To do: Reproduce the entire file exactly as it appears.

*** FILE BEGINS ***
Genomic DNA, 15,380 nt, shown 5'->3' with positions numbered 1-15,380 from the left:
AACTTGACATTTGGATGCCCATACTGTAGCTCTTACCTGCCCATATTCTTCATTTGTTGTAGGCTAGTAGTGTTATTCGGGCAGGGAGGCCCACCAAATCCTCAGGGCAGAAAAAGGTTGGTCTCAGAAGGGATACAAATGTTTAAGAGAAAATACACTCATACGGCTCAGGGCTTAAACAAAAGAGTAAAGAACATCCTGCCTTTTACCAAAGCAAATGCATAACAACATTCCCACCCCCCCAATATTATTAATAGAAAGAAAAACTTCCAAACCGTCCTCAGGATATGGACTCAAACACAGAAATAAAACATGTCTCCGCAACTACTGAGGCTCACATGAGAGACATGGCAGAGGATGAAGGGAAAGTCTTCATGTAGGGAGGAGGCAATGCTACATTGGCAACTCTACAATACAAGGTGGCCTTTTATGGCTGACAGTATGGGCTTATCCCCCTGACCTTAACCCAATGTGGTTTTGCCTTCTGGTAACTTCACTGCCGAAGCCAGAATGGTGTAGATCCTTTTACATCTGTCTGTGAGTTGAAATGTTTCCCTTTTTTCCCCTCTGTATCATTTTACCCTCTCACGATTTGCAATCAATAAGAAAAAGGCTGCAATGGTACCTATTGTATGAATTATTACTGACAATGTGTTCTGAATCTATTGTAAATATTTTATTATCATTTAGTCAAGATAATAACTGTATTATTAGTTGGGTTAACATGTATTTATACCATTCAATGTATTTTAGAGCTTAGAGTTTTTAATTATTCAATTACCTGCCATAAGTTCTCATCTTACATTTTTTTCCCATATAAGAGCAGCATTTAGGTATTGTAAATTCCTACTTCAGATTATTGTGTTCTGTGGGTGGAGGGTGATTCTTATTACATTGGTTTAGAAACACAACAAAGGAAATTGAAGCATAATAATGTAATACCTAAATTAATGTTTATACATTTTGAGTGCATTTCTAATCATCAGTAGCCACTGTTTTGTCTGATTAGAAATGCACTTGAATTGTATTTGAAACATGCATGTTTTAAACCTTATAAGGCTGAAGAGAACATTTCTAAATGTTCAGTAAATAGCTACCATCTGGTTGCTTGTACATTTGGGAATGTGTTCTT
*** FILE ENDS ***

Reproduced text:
Genomic DNA, 15,380 nt, shown 5'->3' with positions numbered 1-15,380 from the left:
AACTTGACATTTGGATGCCCATACTGTAGCTCTTACCTGCCCATATTCTTCATTTGTTGTAGGCTAGTAGTGTTATTCGGGCAGGGAGGCCCACCAAATCCTCAGGGCAGAAAAAGGTTGGTCTCAGAAGGGATACAAATGTTTAAGAGAAAATACACTCATACGGCTCAGGGCTTAAACAAAAGAGTAAAGAACATCCTGCCTTTTACCAAAGCAAATGCATAACAACATTCCCACCCCCCCAATATTATTAATAGAAAGAAAAACTTCCAAACCGTCCTCAGGATATGGACTCAAACACAGAAATAAAACATGTCTCCGCAACTACTGAGGCTCACATGAGAGACATGGCAGAGGATGAAGGGAAAGTCTTCATGTAGGGAGGAGGCAATGCTACATTGGCAACTCTACAATACAAGGTGGCCTTTTATGGCTGACAGTATGGGCTTATCCCCCTGACCTTAACCCAATGTGGTTTTGCCTTCTGGTAACTTCACTGCCGAAGCCAGAATGGTGTAGATCCTTTTACATCTGTCTGTGAGTTGAAATGTTTCCCTTTTTTCCCCTCTGTATCATTTTACCCTCTCACGATTTGCAATCAATAAGAAAAAGGCTGCAATGGTACCTATTGTATGAATTATTACTGACAATGTGTTCTGAATCTATTGTAAATATTTTATTATCATTTAGTCAAGATAATAACTGTATTATTAGTTGGGTTAACATGTATTTATACCATTCAATGTATTTTAGAGCTTAGAGTTTTTAATTATTCAATTACCTGCCATAAGTTCTCATCTTACATTTTTTTCCCATATAAGAGCAGCATTTAGGTATTGTAAATTCCTACTTCAGATTATTGTGTTCTGTGGGTGGAGGGTGATTCTTATTACATTGGTTTAGAAACACAACAAAGGAAATTGAAGCATAATAATGTAATACCTAAATTAATGTTTATACATTTTGAGTGCATTTCTAATCATCAGTAGCCACTGTTTTGTCTGATTAGAAATGCACTTGAATTGTATTTGAAACATGCATGTTTTAAACCTTATAAGGCTGAAGAGAACATTTCTAAATGTTCAGTAAATAGCTACCATCTGGTTGCTTGTACATTTGGGAATGTGTTCTT